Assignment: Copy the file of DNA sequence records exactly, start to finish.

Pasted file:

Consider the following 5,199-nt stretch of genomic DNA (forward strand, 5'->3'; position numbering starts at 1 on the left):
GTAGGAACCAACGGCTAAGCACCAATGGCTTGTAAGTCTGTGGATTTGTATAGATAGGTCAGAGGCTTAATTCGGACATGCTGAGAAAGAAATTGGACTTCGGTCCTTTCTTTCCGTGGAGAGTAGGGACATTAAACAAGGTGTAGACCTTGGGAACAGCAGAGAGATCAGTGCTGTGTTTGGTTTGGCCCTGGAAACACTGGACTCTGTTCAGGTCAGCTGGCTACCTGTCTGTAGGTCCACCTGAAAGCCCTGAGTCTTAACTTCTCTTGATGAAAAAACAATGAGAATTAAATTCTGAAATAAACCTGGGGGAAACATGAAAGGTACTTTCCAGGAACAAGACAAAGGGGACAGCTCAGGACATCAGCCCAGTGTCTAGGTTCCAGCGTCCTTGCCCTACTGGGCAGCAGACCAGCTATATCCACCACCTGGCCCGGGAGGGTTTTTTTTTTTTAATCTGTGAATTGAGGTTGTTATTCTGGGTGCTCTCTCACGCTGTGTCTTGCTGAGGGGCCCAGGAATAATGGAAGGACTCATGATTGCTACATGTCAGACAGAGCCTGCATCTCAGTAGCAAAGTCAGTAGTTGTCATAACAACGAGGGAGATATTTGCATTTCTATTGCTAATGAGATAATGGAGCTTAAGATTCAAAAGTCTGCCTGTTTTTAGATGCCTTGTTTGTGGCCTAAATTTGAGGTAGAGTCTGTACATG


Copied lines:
Consider the following 5,199-nt stretch of genomic DNA (forward strand, 5'->3'; position numbering starts at 1 on the left):
GTAGGAACCAACGGCTAAGCACCAATGGCTTGTAAGTCTGTGGATTTGTATAGATAGGTCAGAGGCTTAATTCGGACATGCTGAGAAAGAAATTGGACTTCGGTCCTTTCTTTCCGTGGAGAGTAGGGACATTAAACAAGGTGTAGACCTTGGGAACAGCAGAGAGATCAGTGCTGTGTTTGGTTTGGCCCTGGAAACACTGGACTCTGTTCAGGTCAGCTGGCTACCTGTCTGTAGGTCCACCTGAAAGCCCTGAGTCTTAACTTCTCTTGATGAAAAAACAATGAGAATTAAATTCTGAAATAAACCTGGGGGAAACATGAAAGGTACTTTCCAGGAACAAGACAAAGGGGACAGCTCAGGACATCAGCCCAGTGTCTAGGTTCCAGCGTCCTTGCCCTACTGGGCAGCAGACCAGCTATATCCACCACCTGGCCCGGGAGGGTTTTTTTTTTTTAATCTGTGAATTGAGGTTGTTATTCTGGGTGCTCTCTCACGCTGTGTCTTGCTGAGGGGCCCAGGAATAATGGAAGGACTCATGATTGCTACATGTCAGACAGAGCCTGCATCTCAGTAGCAAAGTCAGTAGTTGTCATAACAACGAGGGAGATATTTGCATTTCTATTGCTAATGAGATAATGGAGCTTAAGATTCAAAAGTCTGCCTGTTTTTAGATGCCTTGTTTGTGGCCTAAATTTGAGGTAGAGTCTGTACATG